Tether issues British Pound-pegged stablecoin
Tether Operations, the issuer of the world’s largest dollar-pegged stablecoin, is set to introduce a new token in July – this one backed by the British Pound Sterling.
The “GBP₮” token will be fully backed by Sterling-denominated reserves held in the custody of financial institutions that fall within the regulatory perimeter, the company announced Wednesday.
GBP₮ will join four other fiat-currency pegged tokens Tether has in the market: the U.S. dollar-pegged USD₮, the Euro-pegged EUR₮, the offshore Chinese Yuan-pegged CNH₮, as well as the recently launched MXN₮, the Mexican Peso-pegged stablecoin.
“We believe that the United Kingdom is the next frontier for blockchain innovation and the wider implementation of cryptocurrency for financial markets. We hope to help lead this innovation by providing cryptocurrency users worldwide with access to a GBP-denominated stablecoin issued by the largest stablecoin issuer,” said Paolo Ardoino, CTO of Tether. “Tether is ready and willing to work with UK regulators to make this goal a reality and looks forward to the continued adoption of Tether stablecoins”.
Demand for stablecoins has been surging
Acting as a sort of safe haven where crypto traders can park their assets in volatile markets, GBP₮ will operate initially is an Ethereum-based ERC-20 coin, which makes it easy for wallets, exchanges and other smart contracts to interact with the token. Tether, which is closely affiliated with crypto exchange Bitfinex, works across a diversity of different blockchains, including Algorand, Bitcoin Cash’s SLP, Ethereum, EOS, Liquid Network, Omni and Tron.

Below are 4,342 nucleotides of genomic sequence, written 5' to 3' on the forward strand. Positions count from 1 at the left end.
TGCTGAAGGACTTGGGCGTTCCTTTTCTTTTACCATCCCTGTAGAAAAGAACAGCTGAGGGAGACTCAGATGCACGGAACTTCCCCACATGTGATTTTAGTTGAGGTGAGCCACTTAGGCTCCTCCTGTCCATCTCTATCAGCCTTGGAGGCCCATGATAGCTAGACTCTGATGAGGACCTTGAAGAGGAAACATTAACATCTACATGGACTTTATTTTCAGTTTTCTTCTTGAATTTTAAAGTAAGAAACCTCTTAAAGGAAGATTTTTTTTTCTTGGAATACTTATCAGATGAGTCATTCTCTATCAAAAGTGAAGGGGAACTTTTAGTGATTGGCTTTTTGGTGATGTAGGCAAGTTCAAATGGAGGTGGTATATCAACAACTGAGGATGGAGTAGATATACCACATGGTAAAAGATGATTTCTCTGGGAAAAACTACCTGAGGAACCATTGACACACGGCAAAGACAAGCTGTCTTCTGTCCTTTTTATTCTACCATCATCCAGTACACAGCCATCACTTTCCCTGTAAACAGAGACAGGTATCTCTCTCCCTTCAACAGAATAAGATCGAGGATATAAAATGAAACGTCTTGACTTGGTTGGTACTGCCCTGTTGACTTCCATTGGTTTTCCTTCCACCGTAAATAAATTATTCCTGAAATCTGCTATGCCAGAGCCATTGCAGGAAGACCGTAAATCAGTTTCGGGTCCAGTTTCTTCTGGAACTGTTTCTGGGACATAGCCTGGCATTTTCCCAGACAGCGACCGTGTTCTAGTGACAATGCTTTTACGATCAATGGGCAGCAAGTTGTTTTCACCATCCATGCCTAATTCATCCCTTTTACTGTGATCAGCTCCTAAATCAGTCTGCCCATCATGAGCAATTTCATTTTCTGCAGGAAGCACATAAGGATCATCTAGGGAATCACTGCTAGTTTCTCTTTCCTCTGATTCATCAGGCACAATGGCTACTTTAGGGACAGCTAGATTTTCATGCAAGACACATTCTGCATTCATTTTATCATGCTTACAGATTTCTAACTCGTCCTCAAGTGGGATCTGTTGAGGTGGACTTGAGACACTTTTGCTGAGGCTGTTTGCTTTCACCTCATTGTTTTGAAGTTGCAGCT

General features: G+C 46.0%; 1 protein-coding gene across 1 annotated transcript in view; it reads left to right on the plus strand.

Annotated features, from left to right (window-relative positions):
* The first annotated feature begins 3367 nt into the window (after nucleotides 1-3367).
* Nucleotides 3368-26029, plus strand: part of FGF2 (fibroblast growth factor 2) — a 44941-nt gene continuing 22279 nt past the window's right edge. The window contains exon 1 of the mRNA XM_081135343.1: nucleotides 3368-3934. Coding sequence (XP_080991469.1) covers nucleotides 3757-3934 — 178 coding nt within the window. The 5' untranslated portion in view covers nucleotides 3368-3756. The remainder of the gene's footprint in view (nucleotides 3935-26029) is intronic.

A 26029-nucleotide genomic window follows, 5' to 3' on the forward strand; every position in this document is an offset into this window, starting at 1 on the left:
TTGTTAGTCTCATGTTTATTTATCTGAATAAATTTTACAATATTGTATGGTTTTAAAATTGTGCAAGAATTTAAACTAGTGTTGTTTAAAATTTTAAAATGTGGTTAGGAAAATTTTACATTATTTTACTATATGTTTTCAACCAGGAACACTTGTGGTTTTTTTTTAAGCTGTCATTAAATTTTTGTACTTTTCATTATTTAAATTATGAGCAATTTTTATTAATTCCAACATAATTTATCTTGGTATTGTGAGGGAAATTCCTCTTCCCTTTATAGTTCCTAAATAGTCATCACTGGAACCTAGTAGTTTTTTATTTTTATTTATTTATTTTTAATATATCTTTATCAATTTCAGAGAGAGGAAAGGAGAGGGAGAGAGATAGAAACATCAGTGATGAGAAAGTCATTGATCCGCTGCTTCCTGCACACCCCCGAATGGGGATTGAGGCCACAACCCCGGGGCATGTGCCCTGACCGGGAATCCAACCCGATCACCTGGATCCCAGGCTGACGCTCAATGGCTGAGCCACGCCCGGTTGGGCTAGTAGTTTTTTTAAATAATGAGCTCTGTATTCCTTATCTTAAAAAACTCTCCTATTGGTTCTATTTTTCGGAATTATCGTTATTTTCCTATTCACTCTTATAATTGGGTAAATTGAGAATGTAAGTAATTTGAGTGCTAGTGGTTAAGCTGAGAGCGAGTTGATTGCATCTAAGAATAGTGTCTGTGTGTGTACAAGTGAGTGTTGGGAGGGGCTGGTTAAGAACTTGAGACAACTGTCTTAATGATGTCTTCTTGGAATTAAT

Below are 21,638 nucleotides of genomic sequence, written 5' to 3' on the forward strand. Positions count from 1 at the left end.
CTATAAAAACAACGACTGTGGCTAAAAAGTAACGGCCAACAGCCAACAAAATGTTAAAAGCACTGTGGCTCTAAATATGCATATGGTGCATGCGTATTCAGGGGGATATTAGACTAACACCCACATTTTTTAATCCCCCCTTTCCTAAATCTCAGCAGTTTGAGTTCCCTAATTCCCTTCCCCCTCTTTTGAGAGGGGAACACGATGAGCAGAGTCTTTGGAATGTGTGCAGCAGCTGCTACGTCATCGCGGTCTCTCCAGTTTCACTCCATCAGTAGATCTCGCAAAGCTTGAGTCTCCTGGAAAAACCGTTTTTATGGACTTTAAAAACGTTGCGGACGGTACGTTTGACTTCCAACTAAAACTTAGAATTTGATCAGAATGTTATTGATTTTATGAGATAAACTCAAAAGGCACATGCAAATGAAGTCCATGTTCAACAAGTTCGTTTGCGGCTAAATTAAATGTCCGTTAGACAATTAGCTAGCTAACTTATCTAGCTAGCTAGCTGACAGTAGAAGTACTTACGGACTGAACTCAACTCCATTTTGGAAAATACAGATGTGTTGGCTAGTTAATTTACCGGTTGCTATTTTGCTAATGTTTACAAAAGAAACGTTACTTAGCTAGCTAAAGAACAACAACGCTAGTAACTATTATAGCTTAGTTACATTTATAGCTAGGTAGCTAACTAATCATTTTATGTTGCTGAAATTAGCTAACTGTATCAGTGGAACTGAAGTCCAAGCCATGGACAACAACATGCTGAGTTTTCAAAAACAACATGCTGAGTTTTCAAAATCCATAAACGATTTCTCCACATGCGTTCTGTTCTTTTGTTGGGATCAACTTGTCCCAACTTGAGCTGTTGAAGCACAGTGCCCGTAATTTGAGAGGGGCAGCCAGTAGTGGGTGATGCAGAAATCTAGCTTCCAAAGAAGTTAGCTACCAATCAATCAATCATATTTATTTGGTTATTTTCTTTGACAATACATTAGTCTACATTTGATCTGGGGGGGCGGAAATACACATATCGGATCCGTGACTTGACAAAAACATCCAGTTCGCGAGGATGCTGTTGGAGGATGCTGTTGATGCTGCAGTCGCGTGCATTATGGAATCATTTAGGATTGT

The Sterling stablecoin is launching at a time of major declines in the broader cryptocurrency market, which has led crypto firms to fail and erase billions of dollars of digital assets.
While lawmakers in the European Union are in the process of setting up rules for stablecoin issuers, the UK regulators haven’t yet decided whether to introduce a digital version of the British pound. However, the government is reportedly exploring the use cases and risks involved if it were to proceed. The Bank of England also set up a new unit dedicated to exploring a central bank digital currency.
Demand for stablecoins in the e-commerce and payment space has been surging as the fiat-backed tokens allow users and merchants to avoid volatility. Moreover, online retailers and payment gateways benefited from faster, cheaper transactions as compared to credit cards and traditional payment systems.
This trend was driven by growing interest in decentralised finance (DeFi) and OTC desks that use the token to settle block trades over-the-counter.